I got off the bus and took in the view. At that moment I forgot just how much I didn’t want to do the race and I actually got a little excited. The view from the drop off point is so incredible
I got in the LONG porta potty line and started digging through my bag to get my the pouch with all of my essentials and I couldn’t find the the little bugger. I started to get annoyed, so I dumped my bag out on the road and IT. WASN’T. IN. THERE. IT WAS GONE. I LEFT IT ON THE BUS!!!!! SHIIIIIIIIITTTTT!!!!! I actually stared to have a panic attack. I had not run a race without music since 2008 when it was “illegal” to run wearing headphones (man I feel old). I, like most runners, rely on music to get me through a race. Music determines my pace, pushes me through the tough times and keeps my head clear and not focused on the challenge. The next thing I knew, a little voice in my head (that sounded a lot like a dear friend of mine) said “oh girl, there is a reason this happened – what are you supposed to learn from this?” At first I thought I was going coo-coo for cocoa puffs but then I took a deep breath and accepted that there was nothing I could do. I had no choice but to run the race without my music. What was I going to do? Walk home? Thank God, I had the extra gum and hammer gel in my bag – so there was a bright side to all of that. I decided that I had a choice on how I would react to my situation and my choice was to listen to the voice, run the race without being a huge Sally and punch said friend in the nose the next time I saw her.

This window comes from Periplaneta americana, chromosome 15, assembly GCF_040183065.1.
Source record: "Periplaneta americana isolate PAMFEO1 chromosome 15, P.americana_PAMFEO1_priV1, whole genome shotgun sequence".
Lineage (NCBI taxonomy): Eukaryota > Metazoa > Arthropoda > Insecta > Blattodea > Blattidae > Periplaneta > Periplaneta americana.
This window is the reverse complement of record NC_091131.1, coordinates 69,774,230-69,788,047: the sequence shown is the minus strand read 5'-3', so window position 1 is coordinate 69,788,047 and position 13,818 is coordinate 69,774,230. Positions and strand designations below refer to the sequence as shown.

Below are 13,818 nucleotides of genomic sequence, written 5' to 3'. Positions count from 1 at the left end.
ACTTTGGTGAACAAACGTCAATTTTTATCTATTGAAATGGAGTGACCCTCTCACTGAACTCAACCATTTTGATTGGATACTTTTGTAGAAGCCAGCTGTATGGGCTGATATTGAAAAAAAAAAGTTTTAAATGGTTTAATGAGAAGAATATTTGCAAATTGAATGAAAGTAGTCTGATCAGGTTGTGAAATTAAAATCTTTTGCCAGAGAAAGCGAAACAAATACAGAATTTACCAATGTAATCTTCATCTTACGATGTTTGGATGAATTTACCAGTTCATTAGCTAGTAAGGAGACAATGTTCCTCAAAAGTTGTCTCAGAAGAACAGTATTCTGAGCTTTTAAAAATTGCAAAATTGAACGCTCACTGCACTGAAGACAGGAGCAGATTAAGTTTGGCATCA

I put my big girl pants on and when the gun went off, I did what I had to do. I put one foot in front of the other and kept moving. I was so nervous. How was I going to push myself? What would I do to keep myself focused? How would I maintain a positive attitude without someone in my ear telling me not to quit (the theme of my playlist)? At mile 2, I got my answer in the form of Elvis. Some guy, dressed as Elvis, was standing on the side of the road blasting all of Elvis’s hits and shaking his hips. A few steps later a family had set up their own private water station for the runners and a few steps after that a group of people were standing on the side of the road cheering on the runners with signs. And this happened for the next 11.1 miles. And that was it! That was what I was supposed to learn – to experience a race. A running is just putting one foot in front of the other until you reach your end point, but a race is something different. It’s the beauty of unfamiliar territory. It’s the strangers encouraging you to do your best. It’s the people who care for you along your journey. It’s the runners who are a part of your “tribe” for the day. It’s the experience – and it’s one that only YOU can have. And on Saturday, God decided it was what I needed. Of all of the races that I have done, I hadn’t really been in the experience of the race. I came, I saw, I ran and that was it. Yes, I was thankful for the volunteers and the people who came out to cheer on the racers, but I never HAD TO rely on them to carry me through a race. I now have a GREATER appreciation and gratitude for anyone who comes out to cheer on the racers. And had I had my music, I would have missed all of that.